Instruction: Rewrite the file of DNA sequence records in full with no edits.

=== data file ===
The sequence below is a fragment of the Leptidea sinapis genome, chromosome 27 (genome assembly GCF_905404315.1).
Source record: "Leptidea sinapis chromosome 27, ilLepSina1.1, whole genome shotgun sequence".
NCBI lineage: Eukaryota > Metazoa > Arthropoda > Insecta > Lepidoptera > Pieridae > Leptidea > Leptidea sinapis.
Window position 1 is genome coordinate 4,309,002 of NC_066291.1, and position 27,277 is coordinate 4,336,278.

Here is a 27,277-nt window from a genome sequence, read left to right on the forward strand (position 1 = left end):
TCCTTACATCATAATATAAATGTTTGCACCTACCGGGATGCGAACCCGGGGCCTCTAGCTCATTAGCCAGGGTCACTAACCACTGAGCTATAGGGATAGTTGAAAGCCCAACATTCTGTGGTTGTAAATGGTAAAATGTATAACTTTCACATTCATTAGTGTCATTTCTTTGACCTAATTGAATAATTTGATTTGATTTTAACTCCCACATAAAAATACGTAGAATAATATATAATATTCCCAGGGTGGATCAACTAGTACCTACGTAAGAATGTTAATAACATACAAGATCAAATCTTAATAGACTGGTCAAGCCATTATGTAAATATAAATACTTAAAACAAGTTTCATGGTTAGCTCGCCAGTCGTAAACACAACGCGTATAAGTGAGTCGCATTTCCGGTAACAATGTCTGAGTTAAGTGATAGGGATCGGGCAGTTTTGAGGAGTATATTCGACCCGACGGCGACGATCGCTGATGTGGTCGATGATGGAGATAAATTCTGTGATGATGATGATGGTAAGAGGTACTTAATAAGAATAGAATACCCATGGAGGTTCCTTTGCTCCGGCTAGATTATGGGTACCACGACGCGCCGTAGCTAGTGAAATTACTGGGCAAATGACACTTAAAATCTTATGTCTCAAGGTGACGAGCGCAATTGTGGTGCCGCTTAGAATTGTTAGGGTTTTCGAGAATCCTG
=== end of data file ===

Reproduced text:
The sequence below is a fragment of the Leptidea sinapis genome, chromosome 27 (genome assembly GCF_905404315.1).
Source record: "Leptidea sinapis chromosome 27, ilLepSina1.1, whole genome shotgun sequence".
NCBI lineage: Eukaryota > Metazoa > Arthropoda > Insecta > Lepidoptera > Pieridae > Leptidea > Leptidea sinapis.
Window position 1 is genome coordinate 4,309,002 of NC_066291.1, and position 27,277 is coordinate 4,336,278.

Here is a 27,277-nt window from a genome sequence, read left to right on the forward strand (position 1 = left end):
TCCTTACATCATAATATAAATGTTTGCACCTACCGGGATGCGAACCCGGGGCCTCTAGCTCATTAGCCAGGGTCACTAACCACTGAGCTATAGGGATAGTTGAAAGCCCAACATTCTGTGGTTGTAAATGGTAAAATGTATAACTTTCACATTCATTAGTGTCATTTCTTTGACCTAATTGAATAATTTGATTTGATTTTAACTCCCACATAAAAATACGTAGAATAATATATAATATTCCCAGGGTGGATCAACTAGTACCTACGTAAGAATGTTAATAACATACAAGATCAAATCTTAATAGACTGGTCAAGCCATTATGTAAATATAAATACTTAAAACAAGTTTCATGGTTAGCTCGCCAGTCGTAAACACAACGCGTATAAGTGAGTCGCATTTCCGGTAACAATGTCTGAGTTAAGTGATAGGGATCGGGCAGTTTTGAGGAGTATATTCGACCCGACGGCGACGATCGCTGATGTGGTCGATGATGGAGATAAATTCTGTGATGATGATGATGGTAAGAGGTACTTAATAAGAATAGAATACCCATGGAGGTTCCTTTGCTCCGGCTAGATTATGGGTACCACGACGCGCCGTAGCTAGTGAAATTACTGGGCAAATGACACTTAAAATCTTATGTCTCAAGGTGACGAGCGCAATTGTGGTGCCGCTTAGAATTGTTAGGGTTTTCGAGAATCCTG